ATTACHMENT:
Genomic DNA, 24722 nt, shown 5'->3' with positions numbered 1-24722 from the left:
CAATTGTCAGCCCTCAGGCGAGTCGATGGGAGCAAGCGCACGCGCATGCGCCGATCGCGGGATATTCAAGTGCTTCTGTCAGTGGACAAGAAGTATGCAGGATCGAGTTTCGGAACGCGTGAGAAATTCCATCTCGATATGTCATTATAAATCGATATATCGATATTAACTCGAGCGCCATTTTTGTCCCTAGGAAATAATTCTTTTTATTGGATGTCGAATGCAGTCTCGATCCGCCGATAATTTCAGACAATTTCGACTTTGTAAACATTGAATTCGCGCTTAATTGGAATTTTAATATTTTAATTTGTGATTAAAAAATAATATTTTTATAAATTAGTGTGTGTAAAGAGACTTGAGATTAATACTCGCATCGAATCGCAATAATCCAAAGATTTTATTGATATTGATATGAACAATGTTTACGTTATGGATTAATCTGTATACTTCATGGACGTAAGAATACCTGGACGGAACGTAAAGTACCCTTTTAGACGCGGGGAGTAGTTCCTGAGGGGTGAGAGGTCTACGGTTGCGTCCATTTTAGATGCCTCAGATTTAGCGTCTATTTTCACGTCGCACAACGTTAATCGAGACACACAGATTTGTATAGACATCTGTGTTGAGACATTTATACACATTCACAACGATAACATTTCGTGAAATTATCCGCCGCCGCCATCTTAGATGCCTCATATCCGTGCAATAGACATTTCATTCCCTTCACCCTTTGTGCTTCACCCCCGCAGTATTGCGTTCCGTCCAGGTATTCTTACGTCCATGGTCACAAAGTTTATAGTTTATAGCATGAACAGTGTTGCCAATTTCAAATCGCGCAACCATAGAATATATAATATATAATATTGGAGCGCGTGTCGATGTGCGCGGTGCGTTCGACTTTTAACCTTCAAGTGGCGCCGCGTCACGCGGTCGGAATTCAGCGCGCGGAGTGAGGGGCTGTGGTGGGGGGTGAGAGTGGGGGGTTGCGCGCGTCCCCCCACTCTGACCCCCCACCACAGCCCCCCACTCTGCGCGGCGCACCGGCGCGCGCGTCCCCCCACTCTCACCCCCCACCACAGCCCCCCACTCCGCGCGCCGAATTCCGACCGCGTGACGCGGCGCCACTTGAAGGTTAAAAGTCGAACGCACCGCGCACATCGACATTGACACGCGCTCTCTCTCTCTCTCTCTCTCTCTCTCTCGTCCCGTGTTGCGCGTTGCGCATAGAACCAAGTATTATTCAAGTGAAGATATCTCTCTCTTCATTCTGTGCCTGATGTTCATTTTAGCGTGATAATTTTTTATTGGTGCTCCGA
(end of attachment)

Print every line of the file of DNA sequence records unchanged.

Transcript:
Genomic DNA, 24722 nt, shown 5'->3' with positions numbered 1-24722 from the left:
CAATTGTCAGCCCTCAGGCGAGTCGATGGGAGCAAGCGCACGCGCATGCGCCGATCGCGGGATATTCAAGTGCTTCTGTCAGTGGACAAGAAGTATGCAGGATCGAGTTTCGGAACGCGTGAGAAATTCCATCTCGATATGTCATTATAAATCGATATATCGATATTAACTCGAGCGCCATTTTTGTCCCTAGGAAATAATTCTTTTTATTGGATGTCGAATGCAGTCTCGATCCGCCGATAATTTCAGACAATTTCGACTTTGTAAACATTGAATTCGCGCTTAATTGGAATTTTAATATTTTAATTTGTGATTAAAAAATAATATTTTTATAAATTAGTGTGTGTAAAGAGACTTGAGATTAATACTCGCATCGAATCGCAATAATCCAAAGATTTTATTGATATTGATATGAACAATGTTTACGTTATGGATTAATCTGTATACTTCATGGACGTAAGAATACCTGGACGGAACGTAAAGTACCCTTTTAGACGCGGGGAGTAGTTCCTGAGGGGTGAGAGGTCTACGGTTGCGTCCATTTTAGATGCCTCAGATTTAGCGTCTATTTTCACGTCGCACAACGTTAATCGAGACACACAGATTTGTATAGACATCTGTGTTGAGACATTTATACACATTCACAACGATAACATTTCGTGAAATTATCCGCCGCCGCCATCTTAGATGCCTCATATCCGTGCAATAGACATTTCATTCCCTTCACCCTTTGTGCTTCACCCCCGCAGTATTGCGTTCCGTCCAGGTATTCTTACGTCCATGGTCACAAAGTTTATAGTTTATAGCATGAACAGTGTTGCCAATTTCAAATCGCGCAACCATAGAATATATAATATATAATATTGGAGCGCGTGTCGATGTGCGCGGTGCGTTCGACTTTTAACCTTCAAGTGGCGCCGCGTCACGCGGTCGGAATTCAGCGCGCGGAGTGAGGGGCTGTGGTGGGGGGTGAGAGTGGGGGGTTGCGCGCGTCCCCCCACTCTGACCCCCCACCACAGCCCCCCACTCTGCGCGGCGCACCGGCGCGCGCGTCCCCCCACTCTCACCCCCCACCACAGCCCCCCACTCCGCGCGCCGAATTCCGACCGCGTGACGCGGCGCCACTTGAAGGTTAAAAGTCGAACGCACCGCGCACATCGACATTGACACGCGCTCTCTCTCTCTCTCTCTCTCTCTCTCTCGTCCCGTGTTGCGCGTTGCGCATAGAACCAAGTATTATTCAAGTGAAGATATCTCTCTCTTCATTCTGTGCCTGATGTTCATTTTAGCGTGATAATTTTTTATTGGTGCTCCGA